HTTP/1.0 200 OK Content-Type: text/html Medical Marijuana Moves Mainstream
Pubdate: Tue, 30 Jun 2009
Source: San Jose Mercury News (CA)
Copyright: 2009 San Jose Mercury News
Author: Dana Hull, Mercury News
Bookmark: (Marijuana - Medicinal)
Bookmark: (Marijuana - California)


David Goldman has a chronic headache, but help is on the way. A 
driver arrives at his apartment and rings the doorbell, checks 
Goldman's ID card, then hands over a small bag of marijuana.

"It's really nice to have the convenience of delivery," said Goldman, 
a retired teacher who orders medicinal marijuana about once a week 
from the Green Cross, a medical marijuana delivery service. "I trust 
their product, and their prices are competitive."

As Californians consider legalizing marijuana, the Green Cross in San 
Francisco is a signal of just how mainstream pot has become. In some 
ways, the medical marijuana dispensary is just like any other retail 
business: It takes credit cards; it's reviewed on Yelp; and it 
promises delivery within an hour - there's even a $10 discount if the 
pot is late.

"Drivers are clean-cut, professional, and bring your goods in a 
discreet white paper bag," wrote one Yelp user. "Like ordering a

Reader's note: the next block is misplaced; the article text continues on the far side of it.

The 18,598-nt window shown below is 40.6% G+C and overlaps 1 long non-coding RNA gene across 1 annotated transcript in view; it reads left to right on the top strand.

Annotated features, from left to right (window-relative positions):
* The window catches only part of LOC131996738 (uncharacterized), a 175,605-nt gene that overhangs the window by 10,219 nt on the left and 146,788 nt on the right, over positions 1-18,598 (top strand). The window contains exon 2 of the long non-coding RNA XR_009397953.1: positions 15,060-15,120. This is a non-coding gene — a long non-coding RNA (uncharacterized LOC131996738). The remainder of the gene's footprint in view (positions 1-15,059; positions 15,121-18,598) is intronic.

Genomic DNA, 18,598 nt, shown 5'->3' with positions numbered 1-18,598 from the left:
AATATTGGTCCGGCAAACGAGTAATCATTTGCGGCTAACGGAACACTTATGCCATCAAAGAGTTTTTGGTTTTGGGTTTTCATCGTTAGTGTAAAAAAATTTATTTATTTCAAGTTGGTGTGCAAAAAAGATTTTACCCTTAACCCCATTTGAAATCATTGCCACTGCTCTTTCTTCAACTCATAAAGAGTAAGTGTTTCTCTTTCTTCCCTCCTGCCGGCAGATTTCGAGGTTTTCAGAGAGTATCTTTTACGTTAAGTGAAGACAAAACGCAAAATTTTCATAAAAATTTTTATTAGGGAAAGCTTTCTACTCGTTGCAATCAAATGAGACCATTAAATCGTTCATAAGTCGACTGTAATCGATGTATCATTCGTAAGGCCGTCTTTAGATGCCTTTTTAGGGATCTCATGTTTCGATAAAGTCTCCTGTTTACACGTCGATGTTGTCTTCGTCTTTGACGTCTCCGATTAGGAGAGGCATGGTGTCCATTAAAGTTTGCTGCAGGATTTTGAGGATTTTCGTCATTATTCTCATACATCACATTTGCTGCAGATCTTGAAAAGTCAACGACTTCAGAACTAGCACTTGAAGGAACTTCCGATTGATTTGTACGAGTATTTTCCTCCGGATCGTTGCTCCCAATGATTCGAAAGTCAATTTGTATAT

pizza, but, of course, much better," wrote another.

Since November 1996, when California voters passed Proposition 215, 
medical marijuana has been steadily moving toward mainstream 
acceptance. Thirteen states, including Maine, Michigan, Montana and 
New Mexico, have passed laws allowing seriously ill patients access 
to medical marijuana. The cause has celebrity advocates: singer 
Melissa Etheridge, who used marijuana to alleviate the effects of 
chemotherapy, is among those now pushing for its legalization, and 
television host Montel Williams openly talks about using marijuana to 
relieve the pain of his multiple sclerosis.

Meanwhile, California's battered economy and $24 billion budget gap 
is fueling calls for marijuana use to be more widely legalized, as 
well as taxed like alcohol and cigarettes, a tactic supported by 56 
percent of voters, according to an April Field Poll. And a statewide 
initiative to legalize possession of up to one ounce of marijuana for 
all Californians 21 and older is expected to go before voters in November 2010.

Currently, only medicinal marijuana is legal and there are about 400 
medical marijuana dispensaries in California, including 25 in San 
Francisco, though none in Santa Clara County.

The Green Cross operates out of founder and owner Kevin Reed's 
apartment in a large Victorian house at 11th and Howard streets. 
Here, 19 employees bake brownies and other THC-infused "edibles," 
stock cabinets with more than 40 different strains of marijuana from 
a changing menu (an ounce is $310), and assemble orders.

Office workers wearing headsets begin taking orders for medical 
marijuana and edibles at 10 a.m., when the phones start ringing 
nonstop. Delivery service starts at noon and ends around 7 p.m., but 
there's usually a big rush at the end of the day.